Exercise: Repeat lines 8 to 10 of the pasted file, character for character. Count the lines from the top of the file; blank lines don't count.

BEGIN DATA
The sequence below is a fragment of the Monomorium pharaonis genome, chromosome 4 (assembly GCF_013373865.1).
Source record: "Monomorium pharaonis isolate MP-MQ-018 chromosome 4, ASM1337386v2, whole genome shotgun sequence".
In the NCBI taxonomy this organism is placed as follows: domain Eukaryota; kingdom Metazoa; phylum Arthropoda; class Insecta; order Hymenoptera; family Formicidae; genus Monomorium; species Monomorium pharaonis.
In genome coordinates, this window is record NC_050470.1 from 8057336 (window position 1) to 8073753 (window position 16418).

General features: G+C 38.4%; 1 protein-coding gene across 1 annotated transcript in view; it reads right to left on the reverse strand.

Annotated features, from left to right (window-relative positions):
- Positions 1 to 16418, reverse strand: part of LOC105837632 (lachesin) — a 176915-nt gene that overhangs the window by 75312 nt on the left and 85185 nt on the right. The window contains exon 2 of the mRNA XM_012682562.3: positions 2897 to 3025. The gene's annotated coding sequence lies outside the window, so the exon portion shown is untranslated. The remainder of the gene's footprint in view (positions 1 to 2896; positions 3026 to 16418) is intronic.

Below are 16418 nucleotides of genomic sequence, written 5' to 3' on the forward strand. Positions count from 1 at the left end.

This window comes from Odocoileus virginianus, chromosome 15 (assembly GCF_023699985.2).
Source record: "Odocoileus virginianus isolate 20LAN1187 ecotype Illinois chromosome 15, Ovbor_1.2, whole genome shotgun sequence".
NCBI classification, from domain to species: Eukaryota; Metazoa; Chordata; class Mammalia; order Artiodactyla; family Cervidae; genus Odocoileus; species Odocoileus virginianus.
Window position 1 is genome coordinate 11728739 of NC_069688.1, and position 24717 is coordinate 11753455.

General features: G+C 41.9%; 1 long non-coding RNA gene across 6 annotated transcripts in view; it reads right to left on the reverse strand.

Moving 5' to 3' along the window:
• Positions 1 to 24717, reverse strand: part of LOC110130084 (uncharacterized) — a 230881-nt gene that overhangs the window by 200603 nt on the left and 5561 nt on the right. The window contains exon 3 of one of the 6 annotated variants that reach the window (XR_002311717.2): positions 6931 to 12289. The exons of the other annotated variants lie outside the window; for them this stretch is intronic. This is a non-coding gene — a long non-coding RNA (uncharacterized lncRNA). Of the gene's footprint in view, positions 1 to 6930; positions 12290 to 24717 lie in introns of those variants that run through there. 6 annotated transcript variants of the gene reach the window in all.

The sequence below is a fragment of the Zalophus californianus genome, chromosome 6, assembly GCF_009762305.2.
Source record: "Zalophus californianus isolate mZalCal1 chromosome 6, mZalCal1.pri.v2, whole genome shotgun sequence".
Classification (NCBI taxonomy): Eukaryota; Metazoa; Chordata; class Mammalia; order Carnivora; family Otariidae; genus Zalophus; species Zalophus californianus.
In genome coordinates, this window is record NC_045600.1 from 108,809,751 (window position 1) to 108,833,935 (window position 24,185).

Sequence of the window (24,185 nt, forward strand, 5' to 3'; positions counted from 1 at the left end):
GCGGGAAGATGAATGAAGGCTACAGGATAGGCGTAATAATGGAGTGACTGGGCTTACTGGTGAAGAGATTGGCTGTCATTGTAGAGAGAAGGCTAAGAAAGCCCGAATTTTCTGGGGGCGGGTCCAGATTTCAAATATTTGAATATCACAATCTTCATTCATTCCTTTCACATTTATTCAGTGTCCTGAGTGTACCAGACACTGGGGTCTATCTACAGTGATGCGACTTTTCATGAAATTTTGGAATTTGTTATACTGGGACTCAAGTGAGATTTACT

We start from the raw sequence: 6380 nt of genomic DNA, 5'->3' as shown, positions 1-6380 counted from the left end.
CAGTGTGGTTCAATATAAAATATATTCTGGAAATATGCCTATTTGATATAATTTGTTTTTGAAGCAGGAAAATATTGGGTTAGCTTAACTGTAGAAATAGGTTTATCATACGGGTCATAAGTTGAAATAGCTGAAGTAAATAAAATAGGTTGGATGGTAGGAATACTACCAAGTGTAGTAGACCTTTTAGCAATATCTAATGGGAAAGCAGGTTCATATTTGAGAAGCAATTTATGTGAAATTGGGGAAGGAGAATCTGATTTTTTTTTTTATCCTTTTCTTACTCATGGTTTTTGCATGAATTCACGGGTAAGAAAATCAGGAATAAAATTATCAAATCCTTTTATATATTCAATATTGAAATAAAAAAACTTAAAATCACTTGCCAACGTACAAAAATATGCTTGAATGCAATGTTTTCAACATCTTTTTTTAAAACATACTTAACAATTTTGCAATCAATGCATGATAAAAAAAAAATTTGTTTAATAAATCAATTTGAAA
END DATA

Below are 16418 nucleotides of genomic sequence, written 5' to 3' on the forward strand. Positions count from 1 at the left end.

This window comes from Odocoileus virginianus, chromosome 15 (assembly GCF_023699985.2).
Source record: "Odocoileus virginianus isolate 20LAN1187 ecotype Illinois chromosome 15, Ovbor_1.2, whole genome shotgun sequence".